Trent College is a co-educational independent day and boarding school located in Long Eaton, Derbyshire between Nottingham and Derby. Founded in 1868 as a local "middle class alternative" to the more famous public schools, it is now a coeducational school and a member of the Headmasters' and Headmistresses' Conference.
It has over 1000 pupils including 760 pupils in the Senior School and 330 pupils in the Junior School (The Elms School).
On the 28 March 2014, the governors announced that Bill Penty would be taking over as Head from September 2014. Penty was previously Second Master as Sherborne School for Girls in Dorset having also been Head of Languages at Millfield School and Whitgift School.
Day and boarding
|Religion||Church of England|
|President||12th Duke of Devonshire|
|Chair of Governors||Alison Chmiel|
|DfE URN||113004 Tables|
Navy, Red and Gold
|Former pupils||Old Tridents|
|Preparatory school||The Elms School|
The foundation of Trent College was proposed in 1868 by Francis Wright at a meeting of the Midland branch of the Clerical and Lay Association. His vision was to open a boarding school for "boys of the middle class" as a more affordable alternative to the public schools. The foundation stone was laid by William Cavendish, 7th Duke of Devonshire. Today, the school still retains its ties with the Cavendish family through the Duke's descendant, Peregrine Cavendish, 12th Duke of Devonshire, who is president of the Board of Governors.
The school opened in April 1868 with 53 boys on roll and within four months, the number had risen to 118, and by 1870, 225 boys were registered as pupils. The school’s initial success was hit by the outbreak of Scarlet Fever in 1873 and the death of its first Headmaster, Thomas Ford Fenn, in 1883. Francis Wright was actively involved with the school until his death in 1873. In 1875 a school chapel was opened in his memory.
In 1975, the school welcomed its first girls into Sixth Form following the trend set by many previously single-sex independent schools. It became fully coeducational in 1992.
The foundation stone of the Chapel was laid after the death of Francis Wright. The building, which cost £300 and was designed by a Mr Robinson of Derby, has been re-modelled three times; first in 1949 by Sir Albert Richardson, president of the Royal Academy, then the chancel was redesigned after a new organ was installed in 1976, and finally in 2001 the pews and lighting were replaced. The west door curtain was a part of the interior of Westminster Abbey at the coronation of Queen Elizabeth II. The wooden collection plates are carved from olive wood from the Garden of Gethsemane outside Jerusalem, where Jesus Christ was arrested before his crucifixion. These were a bequest from the Broadhurst family.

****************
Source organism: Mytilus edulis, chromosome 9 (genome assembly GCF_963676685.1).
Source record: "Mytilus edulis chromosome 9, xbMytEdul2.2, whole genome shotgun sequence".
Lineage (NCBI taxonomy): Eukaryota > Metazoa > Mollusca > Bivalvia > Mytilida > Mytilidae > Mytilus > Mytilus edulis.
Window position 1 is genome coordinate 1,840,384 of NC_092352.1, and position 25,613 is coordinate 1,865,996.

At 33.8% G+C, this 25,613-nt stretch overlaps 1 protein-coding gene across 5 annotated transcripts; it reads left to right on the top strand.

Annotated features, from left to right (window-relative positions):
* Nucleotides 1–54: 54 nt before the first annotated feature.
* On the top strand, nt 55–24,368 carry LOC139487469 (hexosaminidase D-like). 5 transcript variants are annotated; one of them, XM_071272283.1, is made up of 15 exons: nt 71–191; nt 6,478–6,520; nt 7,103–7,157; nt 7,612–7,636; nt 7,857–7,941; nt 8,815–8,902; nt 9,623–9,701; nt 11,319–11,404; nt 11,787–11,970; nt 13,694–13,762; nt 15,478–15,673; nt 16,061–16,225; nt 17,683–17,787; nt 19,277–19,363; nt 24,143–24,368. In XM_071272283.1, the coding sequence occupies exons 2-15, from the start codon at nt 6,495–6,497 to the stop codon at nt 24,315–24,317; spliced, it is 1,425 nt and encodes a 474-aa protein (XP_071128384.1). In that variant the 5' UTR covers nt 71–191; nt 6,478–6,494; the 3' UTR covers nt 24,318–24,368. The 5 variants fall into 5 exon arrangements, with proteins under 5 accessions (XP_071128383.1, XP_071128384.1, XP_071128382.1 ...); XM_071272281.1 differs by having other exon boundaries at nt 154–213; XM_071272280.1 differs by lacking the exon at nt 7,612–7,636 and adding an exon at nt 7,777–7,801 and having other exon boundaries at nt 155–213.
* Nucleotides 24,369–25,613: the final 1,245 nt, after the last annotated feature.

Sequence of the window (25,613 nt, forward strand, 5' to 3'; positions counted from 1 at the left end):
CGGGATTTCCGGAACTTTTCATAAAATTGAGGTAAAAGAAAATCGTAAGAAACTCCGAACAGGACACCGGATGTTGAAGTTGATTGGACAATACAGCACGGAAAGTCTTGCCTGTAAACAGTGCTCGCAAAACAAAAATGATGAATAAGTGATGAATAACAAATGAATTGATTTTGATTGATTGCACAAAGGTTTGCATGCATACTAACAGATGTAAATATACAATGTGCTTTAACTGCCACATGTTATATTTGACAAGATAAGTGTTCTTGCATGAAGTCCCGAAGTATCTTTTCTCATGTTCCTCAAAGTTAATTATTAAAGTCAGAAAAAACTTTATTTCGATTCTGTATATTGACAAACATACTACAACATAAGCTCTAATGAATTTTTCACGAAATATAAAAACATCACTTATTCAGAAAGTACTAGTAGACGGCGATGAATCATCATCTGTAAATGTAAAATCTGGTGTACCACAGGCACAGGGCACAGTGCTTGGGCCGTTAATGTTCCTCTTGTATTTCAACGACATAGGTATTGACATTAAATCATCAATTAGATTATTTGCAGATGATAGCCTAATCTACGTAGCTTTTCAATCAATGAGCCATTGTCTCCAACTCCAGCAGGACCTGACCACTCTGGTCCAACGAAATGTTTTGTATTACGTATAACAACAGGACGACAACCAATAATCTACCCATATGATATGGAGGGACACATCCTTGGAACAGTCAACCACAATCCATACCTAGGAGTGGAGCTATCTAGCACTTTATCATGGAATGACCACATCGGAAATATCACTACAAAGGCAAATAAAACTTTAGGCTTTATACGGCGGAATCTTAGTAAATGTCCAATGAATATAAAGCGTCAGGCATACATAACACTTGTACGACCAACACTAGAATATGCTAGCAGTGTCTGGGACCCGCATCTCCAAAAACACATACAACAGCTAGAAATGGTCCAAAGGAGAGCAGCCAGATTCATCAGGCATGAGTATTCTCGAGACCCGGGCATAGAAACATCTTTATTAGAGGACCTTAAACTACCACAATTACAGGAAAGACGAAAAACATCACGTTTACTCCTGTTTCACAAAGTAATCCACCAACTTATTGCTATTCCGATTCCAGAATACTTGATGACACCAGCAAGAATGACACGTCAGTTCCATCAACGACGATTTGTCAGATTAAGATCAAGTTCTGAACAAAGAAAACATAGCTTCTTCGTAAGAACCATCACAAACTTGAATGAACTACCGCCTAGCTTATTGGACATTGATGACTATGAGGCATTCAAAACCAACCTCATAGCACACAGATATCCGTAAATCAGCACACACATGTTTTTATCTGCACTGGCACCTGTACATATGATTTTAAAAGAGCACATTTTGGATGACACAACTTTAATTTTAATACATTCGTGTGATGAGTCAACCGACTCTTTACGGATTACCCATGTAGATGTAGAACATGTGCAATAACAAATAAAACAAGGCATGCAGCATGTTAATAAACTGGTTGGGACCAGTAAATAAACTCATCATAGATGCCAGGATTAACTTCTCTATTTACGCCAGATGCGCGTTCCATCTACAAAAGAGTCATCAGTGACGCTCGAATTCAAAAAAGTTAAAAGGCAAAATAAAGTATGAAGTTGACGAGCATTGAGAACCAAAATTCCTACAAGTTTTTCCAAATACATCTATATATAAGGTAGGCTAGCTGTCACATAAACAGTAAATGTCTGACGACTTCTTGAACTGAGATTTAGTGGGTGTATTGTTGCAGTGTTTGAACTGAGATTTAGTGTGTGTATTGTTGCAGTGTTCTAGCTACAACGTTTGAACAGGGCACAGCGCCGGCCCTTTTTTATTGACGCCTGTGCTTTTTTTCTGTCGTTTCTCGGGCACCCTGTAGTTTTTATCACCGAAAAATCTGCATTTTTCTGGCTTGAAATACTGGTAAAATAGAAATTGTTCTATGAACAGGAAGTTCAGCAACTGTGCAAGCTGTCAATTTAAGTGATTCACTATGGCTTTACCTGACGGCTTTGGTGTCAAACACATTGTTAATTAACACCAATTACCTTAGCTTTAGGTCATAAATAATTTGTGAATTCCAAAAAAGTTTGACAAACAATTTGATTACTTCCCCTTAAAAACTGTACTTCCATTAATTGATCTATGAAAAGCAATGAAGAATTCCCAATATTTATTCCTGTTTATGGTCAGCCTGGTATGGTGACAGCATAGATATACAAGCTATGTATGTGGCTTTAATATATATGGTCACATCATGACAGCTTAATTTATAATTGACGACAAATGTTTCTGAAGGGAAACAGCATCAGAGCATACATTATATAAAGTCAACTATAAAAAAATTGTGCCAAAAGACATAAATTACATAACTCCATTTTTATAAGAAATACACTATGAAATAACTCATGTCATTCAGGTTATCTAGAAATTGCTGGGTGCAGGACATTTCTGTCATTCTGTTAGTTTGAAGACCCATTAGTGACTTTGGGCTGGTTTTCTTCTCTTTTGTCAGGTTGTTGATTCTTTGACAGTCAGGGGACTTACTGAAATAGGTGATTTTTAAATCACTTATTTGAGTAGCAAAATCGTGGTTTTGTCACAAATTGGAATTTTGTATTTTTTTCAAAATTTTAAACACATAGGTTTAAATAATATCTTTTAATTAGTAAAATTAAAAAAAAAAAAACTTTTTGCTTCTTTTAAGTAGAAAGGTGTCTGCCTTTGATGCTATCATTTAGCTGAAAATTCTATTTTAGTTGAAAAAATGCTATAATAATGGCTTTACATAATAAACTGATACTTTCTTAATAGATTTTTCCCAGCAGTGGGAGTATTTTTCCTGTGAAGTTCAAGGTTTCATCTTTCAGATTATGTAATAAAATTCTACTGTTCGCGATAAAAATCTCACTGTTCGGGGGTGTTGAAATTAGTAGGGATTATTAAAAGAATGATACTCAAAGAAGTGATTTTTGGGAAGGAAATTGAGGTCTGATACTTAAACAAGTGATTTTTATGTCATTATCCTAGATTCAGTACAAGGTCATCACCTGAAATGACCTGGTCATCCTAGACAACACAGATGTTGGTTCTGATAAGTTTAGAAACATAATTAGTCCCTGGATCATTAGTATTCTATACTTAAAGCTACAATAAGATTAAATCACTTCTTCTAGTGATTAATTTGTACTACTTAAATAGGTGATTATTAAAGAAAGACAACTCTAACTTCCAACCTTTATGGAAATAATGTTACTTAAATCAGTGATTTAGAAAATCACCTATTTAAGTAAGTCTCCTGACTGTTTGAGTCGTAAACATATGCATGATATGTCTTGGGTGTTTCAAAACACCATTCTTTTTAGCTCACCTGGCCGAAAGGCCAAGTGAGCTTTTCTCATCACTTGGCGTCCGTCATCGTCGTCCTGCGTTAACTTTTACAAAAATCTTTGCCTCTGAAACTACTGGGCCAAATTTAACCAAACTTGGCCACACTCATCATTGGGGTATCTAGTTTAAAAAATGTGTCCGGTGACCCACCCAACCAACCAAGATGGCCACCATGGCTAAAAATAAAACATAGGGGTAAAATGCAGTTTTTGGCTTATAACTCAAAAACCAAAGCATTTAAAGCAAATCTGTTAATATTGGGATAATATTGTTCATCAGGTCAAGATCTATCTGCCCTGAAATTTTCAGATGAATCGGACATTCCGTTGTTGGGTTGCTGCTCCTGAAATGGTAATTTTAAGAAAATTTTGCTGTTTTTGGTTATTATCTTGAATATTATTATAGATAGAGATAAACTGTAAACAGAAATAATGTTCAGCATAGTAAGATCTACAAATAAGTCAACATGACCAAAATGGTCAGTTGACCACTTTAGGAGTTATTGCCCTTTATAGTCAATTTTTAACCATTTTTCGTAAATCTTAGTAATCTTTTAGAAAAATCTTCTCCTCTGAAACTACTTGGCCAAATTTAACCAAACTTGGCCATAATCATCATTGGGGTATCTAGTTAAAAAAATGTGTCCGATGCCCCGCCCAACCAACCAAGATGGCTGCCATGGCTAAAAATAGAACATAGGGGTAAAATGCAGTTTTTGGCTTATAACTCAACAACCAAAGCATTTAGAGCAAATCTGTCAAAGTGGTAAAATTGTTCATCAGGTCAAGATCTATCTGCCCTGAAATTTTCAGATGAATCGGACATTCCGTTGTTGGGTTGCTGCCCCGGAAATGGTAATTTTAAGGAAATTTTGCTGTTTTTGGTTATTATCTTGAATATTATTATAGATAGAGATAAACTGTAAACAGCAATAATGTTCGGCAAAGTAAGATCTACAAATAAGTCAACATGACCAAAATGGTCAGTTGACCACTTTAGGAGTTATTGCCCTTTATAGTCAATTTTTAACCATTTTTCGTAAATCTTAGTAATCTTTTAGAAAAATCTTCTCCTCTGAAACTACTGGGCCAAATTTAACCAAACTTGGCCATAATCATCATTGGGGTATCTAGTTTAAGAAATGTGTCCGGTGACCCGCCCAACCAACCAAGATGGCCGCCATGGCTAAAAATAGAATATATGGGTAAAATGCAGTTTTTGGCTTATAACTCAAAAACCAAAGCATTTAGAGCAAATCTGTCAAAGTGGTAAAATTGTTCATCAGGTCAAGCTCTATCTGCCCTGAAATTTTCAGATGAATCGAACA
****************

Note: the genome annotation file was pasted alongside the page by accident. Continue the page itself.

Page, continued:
As an Anglican school, pupils are required to attend chapel services throughout the week. In addition, boarders are required to attend Sunday services as well.
The Warner Library was built by pupils in 1929 and contained about 6500 books, fiction, non-fiction and reference materials. The Obolensky, a modern lunch hall/meeting place, was opened in February 2008 and is named after Russian Prince Alexander Obolensky, a former pupil of Trent College. A new library (a sensitive conversion of the former dining hall conserving original wood panelling) was opened in 2010 and is named 'The Duke of Devonshire Library' after the school's president. The former Warner Library was converted into a Computer Science lab in 2016.
The Trent College House system incorporates all pupils, from Year 7 right through to Year 13. Each student is allocated into one of the 5 houses which can be identified either through the colour of House ties or badges. The houses are named after prominent figures in the history of Trent college.
|Cavendish||Purple||William Cavendish, 7th Duke of Devonshire|
|Hanbury||Red||A benefactor to the school and former Chairman of the Governors|
|Kemp||Blue||Sergeant Robert Kemp, in charge of PE, punishment drills and the school postman|
|Owen||Orange||Rev JRB Owen, second headmaster|
|Wright||Green||Francis Wright, founder|
Normally pupils have the same tutor in their first year (Year 7); a new tutor for their four years in Senior School and another tutor for their two years in Sixth Form. In summer 2010 the pastoral care programme was rated as 'Excellent' for Pastoral Care and 'Excellent' for Pupils Personal Development by the Independent Schools Inspectorate.
Trent has been a boarding school since its foundation and welcomes pupils aged 11 and above. Each boarding house is run by a Head of House and assisted by prefects. The houses can accommodate between 30 and 54 students in modern, well-furnished single or double study bedrooms. Pupils are not required to board and most boarders generally return home for the weekend.
There are four boarding houses at Trent – two houses which have boarders from ages 11-18 (Shuker for boys & Bates for girls), one girls Sixth Form only (Martin) and one boys boarding house from years 11-13 (Blake). The houses are named after prominent figures in the history of Trent college. 
Every year the school hosts a number of concerts which feature its music groups. Many of its students are members ensembles outside of school such as The Nottingham Youth Orchestra and The National Children's Orchestra. The main musical event is the Spring Concert which is held at the Albert Hall annually.
Trent has a strong sporting tradition and its athletes often compete at county and national level with successful results. The school has produced a number of successful athletes who have represented England at international level.
Former pupils are known as "Old Tridents" and are entitled membership of the Old Tridents' Society.